Little Big Planet's happy-go-lucky burlap star is making his way to the PlayStation Portable so you can create, explore, and share from almost anywhere. Developed by Cambridge Studio with the help of Media Molecule, LBP for the PSP is very much like the PlayStation 3 version, except modified and squished onto a handheld. The scope of the game may not be as big, but it was hard for us to tell the difference from the newly designed levels because it's just like taking a romp through the 3D hand-crafted world from the original LBP. We spent some time playing through several stages on the PSP and were impressed with all the features that have made it into the game and how it all looks.
As Sackboy--the fully customizable and lovingly sewn together doll--you'll travel across the different continents, starting with Australia and then venturing to the Orient, eventually leaving your mark all over the world. There are 30 new developer-created levels across seven themed locations, and we really enjoyed the new level designs from what we've played. It doesn't look like anything was lost during the transition, other than the fact that you have to play alone instead of with three other players. There's plenty of detail in the environments as you pass through, making it feel like it was a port from a PS3 game, even if it isn't.
After navigating through the harsh lands of the outback, hanging off koalas and jumping on kangaroos, we made our way to the Orient and had to fend off fire-breathing dragons. It's interesting to note that the levels in the Orient progress from right to left. One of the more memorable stages we saw was a level that required us to use a cannon-like device that fires synthetic logs. We hopped onto the back of a rickshaw and went blazing down a steep hill, trying desperately to hold on while using the cannon to keep the dragon at bay. We had to aim for the target inside the dragon's mouth to get it to back off--otherwise we'd be toast. It was a bumpy ride but a lot of fun. All this game needs is some rockets, which we hope will be included in the later levels.
Some puzzle-solving skills are needed to get past some areas, but the game makes good use of its tools, like switches, which are quite prominent in the levels that we played. LBP is generally fairly linear, but we came across a level that has you exploring multiple zones in order to figure out a combination code, which you then input using the switches. Even though the game is now single-player only, it's still tough to run through the levels and track down every single object. There are still an abundance of stickers, objects, and costumes to collect, all so that you can mess with the items later in the creation mode, but you'll have to carefully explore every nook and cranny to locate them all.
Like in its PS3 counterpart, you'll eventually unlock the moon so that you can create your own levels from scratch, using the items that you've found during the main game. And also like in the other version, you need to go into individual tutorials for each component of the Popit menu system before going to town with it. You can easily escape out of these tutorials, but the load times are noticeable, and it's unfortunate that you can't just have access to everything and choose to check out the demonstration later. It's amazing the amount of freedom you have at your disposal, and once you create a level you want to share, you can do so by heading to the PlayStation Network to show the world what you've come up with. LBP is about the community, so you'll have access to an endless supply of content to play through from anywhere.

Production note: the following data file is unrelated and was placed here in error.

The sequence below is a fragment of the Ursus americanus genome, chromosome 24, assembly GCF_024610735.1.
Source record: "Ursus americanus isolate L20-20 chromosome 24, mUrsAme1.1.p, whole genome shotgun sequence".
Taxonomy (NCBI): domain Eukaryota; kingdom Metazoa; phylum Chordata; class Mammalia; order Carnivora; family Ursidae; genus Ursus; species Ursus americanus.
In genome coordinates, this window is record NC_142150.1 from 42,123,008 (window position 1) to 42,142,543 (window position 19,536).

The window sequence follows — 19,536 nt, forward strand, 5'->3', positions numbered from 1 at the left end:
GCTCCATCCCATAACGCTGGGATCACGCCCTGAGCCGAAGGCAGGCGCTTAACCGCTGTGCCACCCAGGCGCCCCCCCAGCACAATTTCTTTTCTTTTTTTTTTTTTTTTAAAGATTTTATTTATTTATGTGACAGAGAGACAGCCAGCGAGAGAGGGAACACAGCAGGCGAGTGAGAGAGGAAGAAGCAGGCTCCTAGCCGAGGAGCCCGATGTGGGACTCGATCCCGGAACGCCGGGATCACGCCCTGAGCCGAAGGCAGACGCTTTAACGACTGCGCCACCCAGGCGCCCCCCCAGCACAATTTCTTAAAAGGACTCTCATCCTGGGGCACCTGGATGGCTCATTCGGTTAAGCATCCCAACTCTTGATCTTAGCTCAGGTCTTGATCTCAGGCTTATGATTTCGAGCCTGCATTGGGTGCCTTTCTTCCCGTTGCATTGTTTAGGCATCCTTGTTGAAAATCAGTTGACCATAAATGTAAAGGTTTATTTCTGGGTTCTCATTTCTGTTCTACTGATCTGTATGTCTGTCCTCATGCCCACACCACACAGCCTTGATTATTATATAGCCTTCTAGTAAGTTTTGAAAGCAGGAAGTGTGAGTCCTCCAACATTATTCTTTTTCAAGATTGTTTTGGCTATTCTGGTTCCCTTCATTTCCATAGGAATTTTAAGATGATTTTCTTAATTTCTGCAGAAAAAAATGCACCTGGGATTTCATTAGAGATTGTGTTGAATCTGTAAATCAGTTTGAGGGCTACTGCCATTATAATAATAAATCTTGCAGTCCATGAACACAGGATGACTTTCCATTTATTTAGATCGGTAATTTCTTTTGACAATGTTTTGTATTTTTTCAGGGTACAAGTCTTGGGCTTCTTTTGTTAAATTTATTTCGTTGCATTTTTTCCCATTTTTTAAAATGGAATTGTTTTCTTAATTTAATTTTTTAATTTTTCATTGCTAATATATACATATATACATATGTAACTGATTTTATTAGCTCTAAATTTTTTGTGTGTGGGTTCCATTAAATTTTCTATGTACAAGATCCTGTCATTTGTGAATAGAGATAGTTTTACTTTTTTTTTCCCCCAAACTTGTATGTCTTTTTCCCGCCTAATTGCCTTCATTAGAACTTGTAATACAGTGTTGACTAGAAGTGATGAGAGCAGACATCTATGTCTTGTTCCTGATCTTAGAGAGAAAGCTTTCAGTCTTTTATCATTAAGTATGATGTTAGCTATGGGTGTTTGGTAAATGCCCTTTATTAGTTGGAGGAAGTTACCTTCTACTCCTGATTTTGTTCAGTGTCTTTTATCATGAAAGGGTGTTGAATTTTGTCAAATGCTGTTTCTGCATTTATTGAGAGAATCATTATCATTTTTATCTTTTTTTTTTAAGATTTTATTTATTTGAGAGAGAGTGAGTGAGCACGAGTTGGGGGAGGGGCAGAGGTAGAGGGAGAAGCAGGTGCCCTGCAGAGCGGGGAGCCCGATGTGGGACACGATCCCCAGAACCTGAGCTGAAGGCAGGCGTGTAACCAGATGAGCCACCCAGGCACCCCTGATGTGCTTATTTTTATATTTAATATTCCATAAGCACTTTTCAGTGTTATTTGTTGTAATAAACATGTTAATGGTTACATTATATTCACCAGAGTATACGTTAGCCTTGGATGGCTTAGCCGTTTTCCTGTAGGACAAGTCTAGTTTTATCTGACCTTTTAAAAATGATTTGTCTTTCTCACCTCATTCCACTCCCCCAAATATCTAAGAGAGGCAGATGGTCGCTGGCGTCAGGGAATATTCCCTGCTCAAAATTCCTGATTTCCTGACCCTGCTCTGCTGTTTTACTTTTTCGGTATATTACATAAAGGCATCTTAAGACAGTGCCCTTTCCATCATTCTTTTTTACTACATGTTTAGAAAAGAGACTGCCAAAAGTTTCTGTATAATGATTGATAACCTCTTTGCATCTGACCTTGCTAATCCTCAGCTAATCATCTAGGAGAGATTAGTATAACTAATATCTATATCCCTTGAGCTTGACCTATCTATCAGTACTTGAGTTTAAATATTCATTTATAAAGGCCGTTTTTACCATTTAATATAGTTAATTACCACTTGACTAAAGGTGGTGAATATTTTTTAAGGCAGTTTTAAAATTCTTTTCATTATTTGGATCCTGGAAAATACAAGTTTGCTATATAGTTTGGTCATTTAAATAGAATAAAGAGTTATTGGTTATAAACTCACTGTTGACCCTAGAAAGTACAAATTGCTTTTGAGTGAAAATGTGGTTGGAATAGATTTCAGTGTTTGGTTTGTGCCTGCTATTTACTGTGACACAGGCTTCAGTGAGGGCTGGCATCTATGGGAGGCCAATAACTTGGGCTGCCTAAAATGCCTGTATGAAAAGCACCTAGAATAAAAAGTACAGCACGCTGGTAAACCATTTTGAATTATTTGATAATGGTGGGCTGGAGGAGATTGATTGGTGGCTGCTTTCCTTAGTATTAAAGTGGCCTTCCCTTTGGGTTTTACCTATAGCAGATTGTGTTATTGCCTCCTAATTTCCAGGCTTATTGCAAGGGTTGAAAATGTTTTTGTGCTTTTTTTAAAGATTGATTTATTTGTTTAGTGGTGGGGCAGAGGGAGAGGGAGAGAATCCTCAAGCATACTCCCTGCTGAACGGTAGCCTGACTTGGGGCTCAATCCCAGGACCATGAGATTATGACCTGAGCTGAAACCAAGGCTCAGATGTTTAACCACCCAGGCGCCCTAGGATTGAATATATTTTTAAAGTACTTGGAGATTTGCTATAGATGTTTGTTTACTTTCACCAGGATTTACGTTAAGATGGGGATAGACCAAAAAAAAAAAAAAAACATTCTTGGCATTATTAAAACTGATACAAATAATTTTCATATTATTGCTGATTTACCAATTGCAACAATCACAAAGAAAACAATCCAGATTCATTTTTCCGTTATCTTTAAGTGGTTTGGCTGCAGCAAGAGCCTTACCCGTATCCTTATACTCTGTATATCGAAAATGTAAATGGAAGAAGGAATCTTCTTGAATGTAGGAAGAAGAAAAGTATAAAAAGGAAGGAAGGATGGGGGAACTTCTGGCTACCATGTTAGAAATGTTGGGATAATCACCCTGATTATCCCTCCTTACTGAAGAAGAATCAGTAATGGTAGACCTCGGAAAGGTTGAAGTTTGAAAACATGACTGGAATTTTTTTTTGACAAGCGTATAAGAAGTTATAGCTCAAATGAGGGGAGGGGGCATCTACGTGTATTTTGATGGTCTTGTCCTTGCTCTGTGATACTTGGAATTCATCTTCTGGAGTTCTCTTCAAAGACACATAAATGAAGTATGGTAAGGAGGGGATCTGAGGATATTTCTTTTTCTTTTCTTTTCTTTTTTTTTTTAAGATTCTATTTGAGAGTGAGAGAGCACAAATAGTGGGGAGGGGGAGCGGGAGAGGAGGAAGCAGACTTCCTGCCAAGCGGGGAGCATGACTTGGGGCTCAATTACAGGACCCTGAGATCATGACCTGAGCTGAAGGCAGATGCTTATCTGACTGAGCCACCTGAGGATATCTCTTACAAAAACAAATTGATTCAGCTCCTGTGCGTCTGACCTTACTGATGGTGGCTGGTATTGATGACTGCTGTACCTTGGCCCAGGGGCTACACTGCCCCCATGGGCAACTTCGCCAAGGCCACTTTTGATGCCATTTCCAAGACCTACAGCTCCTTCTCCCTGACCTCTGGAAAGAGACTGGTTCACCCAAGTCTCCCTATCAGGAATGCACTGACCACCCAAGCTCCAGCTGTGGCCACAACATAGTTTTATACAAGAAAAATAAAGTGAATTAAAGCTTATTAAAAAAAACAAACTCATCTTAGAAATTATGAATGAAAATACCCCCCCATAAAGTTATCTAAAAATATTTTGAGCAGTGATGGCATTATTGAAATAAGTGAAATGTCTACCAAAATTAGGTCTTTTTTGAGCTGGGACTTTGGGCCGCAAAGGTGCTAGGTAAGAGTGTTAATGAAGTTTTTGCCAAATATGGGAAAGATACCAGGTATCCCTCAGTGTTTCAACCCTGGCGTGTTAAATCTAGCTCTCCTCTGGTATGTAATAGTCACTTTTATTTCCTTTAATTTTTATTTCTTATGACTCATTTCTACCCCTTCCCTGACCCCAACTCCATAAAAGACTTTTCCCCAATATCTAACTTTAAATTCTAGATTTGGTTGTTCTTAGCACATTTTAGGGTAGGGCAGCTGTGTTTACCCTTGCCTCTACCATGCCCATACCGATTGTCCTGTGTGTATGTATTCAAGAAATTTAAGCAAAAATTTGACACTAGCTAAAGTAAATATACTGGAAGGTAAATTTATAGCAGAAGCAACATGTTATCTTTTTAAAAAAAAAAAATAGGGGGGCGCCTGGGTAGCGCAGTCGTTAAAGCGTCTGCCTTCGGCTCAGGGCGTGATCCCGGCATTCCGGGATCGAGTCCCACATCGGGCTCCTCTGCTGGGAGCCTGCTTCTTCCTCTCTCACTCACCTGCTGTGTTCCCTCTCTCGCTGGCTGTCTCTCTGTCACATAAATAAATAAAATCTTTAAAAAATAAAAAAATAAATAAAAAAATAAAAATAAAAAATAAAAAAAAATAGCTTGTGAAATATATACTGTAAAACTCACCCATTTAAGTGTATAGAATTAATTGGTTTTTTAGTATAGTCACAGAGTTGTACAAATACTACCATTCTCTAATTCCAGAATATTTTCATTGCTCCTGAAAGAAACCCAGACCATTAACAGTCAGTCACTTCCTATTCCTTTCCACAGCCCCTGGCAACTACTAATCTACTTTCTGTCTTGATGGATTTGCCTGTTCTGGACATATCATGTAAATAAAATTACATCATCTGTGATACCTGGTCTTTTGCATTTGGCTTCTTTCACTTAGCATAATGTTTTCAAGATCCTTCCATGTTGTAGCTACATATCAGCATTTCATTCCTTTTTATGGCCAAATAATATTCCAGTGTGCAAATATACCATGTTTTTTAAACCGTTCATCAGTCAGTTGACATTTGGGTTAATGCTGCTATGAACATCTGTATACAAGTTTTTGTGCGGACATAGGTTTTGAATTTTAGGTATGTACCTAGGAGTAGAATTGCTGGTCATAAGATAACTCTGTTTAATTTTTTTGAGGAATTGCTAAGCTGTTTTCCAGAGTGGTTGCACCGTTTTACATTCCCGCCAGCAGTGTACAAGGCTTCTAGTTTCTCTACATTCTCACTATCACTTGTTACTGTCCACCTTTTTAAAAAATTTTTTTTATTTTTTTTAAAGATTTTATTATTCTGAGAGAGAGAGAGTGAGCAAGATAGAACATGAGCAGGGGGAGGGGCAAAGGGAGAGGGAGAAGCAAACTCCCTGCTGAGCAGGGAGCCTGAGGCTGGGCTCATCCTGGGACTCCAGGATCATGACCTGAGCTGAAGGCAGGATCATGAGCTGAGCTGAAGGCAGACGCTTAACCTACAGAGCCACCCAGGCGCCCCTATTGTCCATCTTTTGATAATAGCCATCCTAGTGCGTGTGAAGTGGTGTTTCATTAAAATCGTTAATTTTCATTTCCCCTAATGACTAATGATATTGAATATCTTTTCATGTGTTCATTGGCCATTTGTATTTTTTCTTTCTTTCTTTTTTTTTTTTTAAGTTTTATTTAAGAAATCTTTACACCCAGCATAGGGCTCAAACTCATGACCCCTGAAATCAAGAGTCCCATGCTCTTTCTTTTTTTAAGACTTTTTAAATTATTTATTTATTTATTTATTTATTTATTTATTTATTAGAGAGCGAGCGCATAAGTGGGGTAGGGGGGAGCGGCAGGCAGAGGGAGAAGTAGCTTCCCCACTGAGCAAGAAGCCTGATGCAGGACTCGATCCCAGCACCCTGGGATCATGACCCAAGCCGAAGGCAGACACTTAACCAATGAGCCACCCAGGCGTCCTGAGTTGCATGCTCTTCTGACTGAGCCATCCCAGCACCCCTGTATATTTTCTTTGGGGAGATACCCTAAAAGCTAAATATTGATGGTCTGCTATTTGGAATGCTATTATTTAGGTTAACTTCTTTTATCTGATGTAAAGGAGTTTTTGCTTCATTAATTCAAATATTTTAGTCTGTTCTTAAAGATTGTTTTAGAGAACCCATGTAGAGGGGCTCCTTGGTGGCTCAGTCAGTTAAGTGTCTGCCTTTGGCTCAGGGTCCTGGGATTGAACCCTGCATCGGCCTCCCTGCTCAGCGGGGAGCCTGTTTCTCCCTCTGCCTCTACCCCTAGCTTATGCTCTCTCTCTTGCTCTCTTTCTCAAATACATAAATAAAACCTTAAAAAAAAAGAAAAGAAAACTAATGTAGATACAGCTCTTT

It's going to feel very much like the PS3 version, all the way down to the controls. Instead of three planes to manage, there are two, so not only do you need to worry about going from left to right (or right to left), but you have to use some of that depth perception to navigate through the background or foreground as well. It's not bad when you're casually trying to find your way through a maze, but it can be tricky if you don't notice it happening and suddenly find yourself walking or jumping into a fire pit instead of on the block that was on the back plane. Luckily, you have an unlimited number of lives, and the checkpoints are much more frequent, so you can keep going until you feel like manually exiting the stage. The Popit menu is still there, so you can swap your outfit on the fly and access trigger stickers to help you get more items.
Because there's so much happening onscreen sometimes, it does take a while to adjust to playing LBP on a smaller screen. Sackboy isn't going to be nearly as detailed as its high-def counterpart, but you can still have him make funny faces with the D pad, and he'll easily win your heart all over again. A nice variety of music is included, and while the tracks may not necessarily fit with the theme of the level, everything so far is catchy and fun to listen to. The game is what you would expect LBP to be on a handheld, but what's impressive is that it doesn't feel like anything was lost or sacrificed to get it to fit on the system. At least, it's difficult for us to tell at this point, so be sure to stay tuned for our review later this month.
For anyone who wants a playground to play, create, and share, the possibilities are endless when Little Big Planet for the PSP is released on November 17.